INDIANAPOLIS – The tradition of racing at the Indiana State Fairgrounds one-mile dirt track is coming to an end.
The Indiana State Fairgrounds & Event Center has announced that the Indiana State Fairgrounds one-mile dirt track will be converted from a dirt surface to an all-weather track made of crushed limestone to be utilized for year-round harness training and parking for the Indiana State Fair.
As a result, auto racing events will no longer be held on the famed one-mile track following the 2019 Hoosier Hundred. The 64th running of the 100-mile, 100-lap race, scheduled for Thursday, May 23, will be the last running of the event at the Indiana State Fairgrounds.
“USAC, Track Enterprises, Bob Sargent and I have been in meetings with the Fairgrounds staff and in discussion for the last two years about any way to keep auto racing at the historic one-mile oval,” USAC Series Coordinator Levi Jones explained. “To no avail, the economics of the horse industry and their desire to use the one-mile track year-round instead of the half-mile currently in the infield won out in the end.”
USAC and Track Enterprises are currently exploring possible venues that could host the Hoosier Hundred for the 2020 season and beyond.
The history of Indiana State Fairgrounds dirt mile dates back more than a century. On June 20, 1903, Barney Oldfield drove a Henry Ford-designed “999” to the first sub-one-minute lap ever on a one-mile racetrack at 59.6 seconds. In 1917, Oldfield, the 1905 AAA National Champion, prevailed in a match race versus 1915 Indianapolis 500 winner Ralph DePalma.
In 1946, under the AAA National Championship banner, the one and only Indianapolis 100 was held, with Rex Mays taking the victory. Seven years later, in 1953, a new, long-lasting tradition began with the inaugural running of the “Hoosier Hundred” won by Bob Sweikert.
The Hoosier Hundred has been held annually since 1953, with only a handful of interruptions due to inclement weather. It remains one of the oldest, most tradition-rich racing events on the planet. Many of its winners have gone to achieve legendary status in auto racing with a list that includes A.J. Foyt and Mario Andretti who are among the seven drivers to have won both the Hoosier Hundred and the Indianapolis 500 in their careers along with Bob Sweikert, Jimmy Bryan, Rodger Ward, Parnelli Jones and Al Unser.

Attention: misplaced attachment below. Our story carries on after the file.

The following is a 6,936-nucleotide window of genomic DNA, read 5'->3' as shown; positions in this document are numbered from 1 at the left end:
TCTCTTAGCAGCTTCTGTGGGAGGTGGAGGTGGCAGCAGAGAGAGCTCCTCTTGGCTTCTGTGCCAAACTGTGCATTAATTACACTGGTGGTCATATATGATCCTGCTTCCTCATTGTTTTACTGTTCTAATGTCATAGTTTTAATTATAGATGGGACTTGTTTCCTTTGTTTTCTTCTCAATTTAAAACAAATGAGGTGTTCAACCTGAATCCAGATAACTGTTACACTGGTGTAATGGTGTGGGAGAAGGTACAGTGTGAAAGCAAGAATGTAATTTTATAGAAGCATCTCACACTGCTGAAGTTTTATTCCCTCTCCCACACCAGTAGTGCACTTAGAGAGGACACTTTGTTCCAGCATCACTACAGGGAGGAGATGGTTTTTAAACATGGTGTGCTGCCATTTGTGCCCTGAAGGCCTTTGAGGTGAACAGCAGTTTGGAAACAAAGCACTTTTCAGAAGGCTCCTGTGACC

This year, Kody Swanson has an opportunity to make even more history as he aims for an unprecedented fifth-straight Hoosier Hundred victory. The four-time USAC Silver Crown titlist has won the previous four events to tie Unser’s streak of four-straight “Hoosier Hundred” wins between 1970-73.
Over the years, the Indy Mile has been home to a myriad of USAC racing events, including Sprint Car, Midget and Stock Car races. In the early-1980s, the Hulman Hundred for Silver Crown cars was created, which was added to the schedule as a second annual race for the series at the track each year from 1981-1995.
The Hulman Hundred was annually held in May while the Hoosier Hundred was scheduled for September in that era, until 1996 when the Hulman Hundred was discontinued. The Hoosier Hundred then moved to May where it remains today, except for a couple rainouts in the early 2000s that were rescheduled for later that same year.
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